Dipole: Science is indeed mysterious and doesn’t stop to surprise you as and when different topics are discussed. We are already familiar with the fact that charge exists around us and its presence leads to several natural phenomena. In addition, positive and negative charges are present in different forms that showcase diverse properties in the attendance of a motivating field.
Have you ever heard about the concept of an electric dipole? This unique setup of electric charges, i.e., positive & negative charges does form an interesting concept of physics. To be precise, an Electric Dipole can be tagged as a separation between positive and negative charges.
For example, you can consider a pair of electric charges having opposite sign but equal magnitude, parted by a significantly smaller distance. Our focus at present is to analyze the behavior of an Electric Dipole in the presence of an external field. This information is carefully decoded and presented in the following sections.
Dipole Placed in Uniform External Field
Since the impact of an external electric field on charges is already known to us; a dipole too will experience some form of force when introduced to an external field. It is interesting to learn that, a dipole placed in an external electric field acquires a rotating effect. This rotating effect is termed as ‘torque’ felt by the dipole. Excitingly, the net torque can be calculated on the opposite charges present in a dipole for estimating the overall rotation.
Browse more Topics under Electric Charges And Fields
- Conductors and Insulators
- Electric Charge
- Basic Properties of Electric Charge
- Coulomb’s Law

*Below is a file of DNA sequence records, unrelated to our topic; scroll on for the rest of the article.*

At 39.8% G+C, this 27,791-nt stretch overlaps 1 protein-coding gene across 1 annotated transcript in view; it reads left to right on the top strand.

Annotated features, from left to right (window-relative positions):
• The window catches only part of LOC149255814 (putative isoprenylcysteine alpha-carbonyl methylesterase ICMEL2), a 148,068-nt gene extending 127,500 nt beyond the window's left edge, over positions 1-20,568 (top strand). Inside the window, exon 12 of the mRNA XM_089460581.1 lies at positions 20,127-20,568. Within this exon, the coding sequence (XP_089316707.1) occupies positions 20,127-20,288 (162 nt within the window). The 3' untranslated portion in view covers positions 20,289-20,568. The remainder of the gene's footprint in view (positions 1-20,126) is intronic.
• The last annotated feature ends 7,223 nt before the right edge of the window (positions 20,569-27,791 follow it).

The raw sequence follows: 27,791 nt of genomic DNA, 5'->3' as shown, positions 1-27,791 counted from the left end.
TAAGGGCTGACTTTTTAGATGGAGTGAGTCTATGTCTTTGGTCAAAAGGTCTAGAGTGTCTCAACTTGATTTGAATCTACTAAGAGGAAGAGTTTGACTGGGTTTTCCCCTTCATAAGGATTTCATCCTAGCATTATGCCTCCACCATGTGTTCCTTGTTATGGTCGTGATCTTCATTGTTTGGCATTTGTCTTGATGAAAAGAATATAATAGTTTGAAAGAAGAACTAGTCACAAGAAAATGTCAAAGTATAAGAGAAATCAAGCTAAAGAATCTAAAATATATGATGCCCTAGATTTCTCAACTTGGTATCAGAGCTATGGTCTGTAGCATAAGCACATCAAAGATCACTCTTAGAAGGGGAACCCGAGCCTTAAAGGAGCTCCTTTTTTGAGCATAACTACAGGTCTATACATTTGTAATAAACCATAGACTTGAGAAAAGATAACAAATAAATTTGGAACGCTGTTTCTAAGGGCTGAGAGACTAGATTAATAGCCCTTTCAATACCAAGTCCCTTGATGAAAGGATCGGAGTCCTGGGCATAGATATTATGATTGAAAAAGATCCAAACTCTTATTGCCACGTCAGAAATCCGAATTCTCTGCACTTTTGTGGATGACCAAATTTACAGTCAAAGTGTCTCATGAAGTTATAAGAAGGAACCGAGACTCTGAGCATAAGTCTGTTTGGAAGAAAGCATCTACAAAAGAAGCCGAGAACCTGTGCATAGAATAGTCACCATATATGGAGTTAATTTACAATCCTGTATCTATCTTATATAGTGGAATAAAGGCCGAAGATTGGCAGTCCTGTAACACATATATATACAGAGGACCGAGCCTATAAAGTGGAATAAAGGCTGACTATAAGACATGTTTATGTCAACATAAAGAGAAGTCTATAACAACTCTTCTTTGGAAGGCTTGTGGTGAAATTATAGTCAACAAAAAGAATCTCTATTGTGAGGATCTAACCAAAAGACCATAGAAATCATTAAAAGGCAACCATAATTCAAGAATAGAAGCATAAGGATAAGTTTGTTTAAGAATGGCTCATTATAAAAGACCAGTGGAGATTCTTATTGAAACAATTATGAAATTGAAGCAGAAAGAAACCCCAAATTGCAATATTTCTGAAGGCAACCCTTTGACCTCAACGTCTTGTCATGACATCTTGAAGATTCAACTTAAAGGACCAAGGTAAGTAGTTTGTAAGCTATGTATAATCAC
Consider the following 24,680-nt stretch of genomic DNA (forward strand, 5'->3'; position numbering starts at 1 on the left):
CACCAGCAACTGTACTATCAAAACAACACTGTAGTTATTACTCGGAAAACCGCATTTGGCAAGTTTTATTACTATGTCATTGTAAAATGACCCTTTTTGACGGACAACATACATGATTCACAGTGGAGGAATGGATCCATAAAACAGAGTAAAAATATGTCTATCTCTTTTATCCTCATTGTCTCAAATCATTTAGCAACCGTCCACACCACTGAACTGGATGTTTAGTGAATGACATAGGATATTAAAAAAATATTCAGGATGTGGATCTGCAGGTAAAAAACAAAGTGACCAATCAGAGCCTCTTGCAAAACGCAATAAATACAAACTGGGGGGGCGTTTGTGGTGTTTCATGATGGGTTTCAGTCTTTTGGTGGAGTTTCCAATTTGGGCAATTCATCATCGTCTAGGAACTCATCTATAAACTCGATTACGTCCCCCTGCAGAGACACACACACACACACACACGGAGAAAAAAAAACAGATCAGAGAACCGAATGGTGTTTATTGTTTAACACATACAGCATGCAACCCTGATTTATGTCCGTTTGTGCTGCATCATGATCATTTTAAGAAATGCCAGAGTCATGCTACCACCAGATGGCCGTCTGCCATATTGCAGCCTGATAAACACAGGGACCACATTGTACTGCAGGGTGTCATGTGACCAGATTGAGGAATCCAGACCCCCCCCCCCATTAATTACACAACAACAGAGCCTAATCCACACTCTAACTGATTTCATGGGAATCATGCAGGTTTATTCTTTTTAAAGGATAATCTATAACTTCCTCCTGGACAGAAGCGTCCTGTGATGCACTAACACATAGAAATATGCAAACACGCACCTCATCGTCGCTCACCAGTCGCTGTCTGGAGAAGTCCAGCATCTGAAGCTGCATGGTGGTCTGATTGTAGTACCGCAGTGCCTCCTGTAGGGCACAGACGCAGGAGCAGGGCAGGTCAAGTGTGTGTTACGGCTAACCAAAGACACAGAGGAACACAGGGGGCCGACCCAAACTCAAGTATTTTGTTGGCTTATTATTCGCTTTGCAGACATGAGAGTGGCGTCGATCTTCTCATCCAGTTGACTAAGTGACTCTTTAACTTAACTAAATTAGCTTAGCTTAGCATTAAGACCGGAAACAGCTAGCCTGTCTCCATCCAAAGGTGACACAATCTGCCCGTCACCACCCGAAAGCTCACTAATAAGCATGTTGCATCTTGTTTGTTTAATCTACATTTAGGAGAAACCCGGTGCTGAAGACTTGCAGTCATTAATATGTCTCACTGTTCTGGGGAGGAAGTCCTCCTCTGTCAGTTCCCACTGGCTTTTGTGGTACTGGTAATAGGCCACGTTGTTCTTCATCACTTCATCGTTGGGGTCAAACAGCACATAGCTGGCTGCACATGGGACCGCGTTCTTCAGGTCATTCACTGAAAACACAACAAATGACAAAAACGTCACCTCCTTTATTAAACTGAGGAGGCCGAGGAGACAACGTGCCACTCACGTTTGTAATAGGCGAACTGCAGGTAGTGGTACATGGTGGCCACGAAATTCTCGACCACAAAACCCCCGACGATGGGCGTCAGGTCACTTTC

- Electric Field
- Electric Field Lines
- Gauss’s Law
- Applications of Gauss’s Law
- Electric Flux
- Electric Dipole
Torque & Its Calculation
In order to find torque experienced by a dipole when placed in an external field, let us consider that the dipole is introduced to a uniform external field. This field will generate an electric force having qE magnitude on the positive charge in the upward direction, whereas downward direction for the negative charge.
We can spot that the dipole rests in transitional equilibrium since the net force is zero. But what is the rotational equilibrium? Considering this case, the dipole might stay in a stationary position but does rotate with a particular angular velocity.
This fact has been proven experimentally and reveals that both electrostatic forces (qE) function as a torque being applied in the clockwise direction. Therefore, the dipole does get to rotate when placed in the uniform external electric field.
Always remember that torque always operates in a couple. Moreover, its magnitude is equivalent to the resultant product of force & its arm. Here, the arm can be seen as the distance falling between the point at which force operates and the point at which rotation occurs for the dipole.
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Dipole Placed in the Uniform External Electric Field
For a dipole placed in the uniform external electric field, the origin is taken as the point. Furthermore, torque is represented by ‘τ’ symbol. Do remember that, torque is a vector quantity. As per mathematical basis,
Torque magnitude (τ) = q E × 2a sin θ
τ = 2 q a E sin θ
τ = p E sin θ (Since p = 2 q a)
Solved Examples for You
Question: Give a real-life example of a dipole and electric field.
Solution: Try combing your dry hair and quickly bring the comb to several paper pieces. It would be observed that the comb pulls the paper pieces. This is because the comb acquires charge due to induction.
In a different way, the comb is known to polarize the paper pieces, i.e., produce a net dipole moment (direction of the electric field). Further, since the electric field stays non-uniform, the pieces of paper get attracted in the direction of the comb.
Question: An electric dipole is placed at an angle of 30o with an electric field of intensity 2×105 N/C. It experiences a torque of 4Nm. Calculate the charge on the dipole if the dipole length is 2cm.
Solution: B. Torque τ = p × E = pEsinθ
4 = p × 2 × 105 × sin30°
Or, p = 42 × 105 × sin30° = 4 × 10 −5 Cm
q = p / l = 4 × 1 0−5 / 0.02 = 2 × 10−3 C =2 mC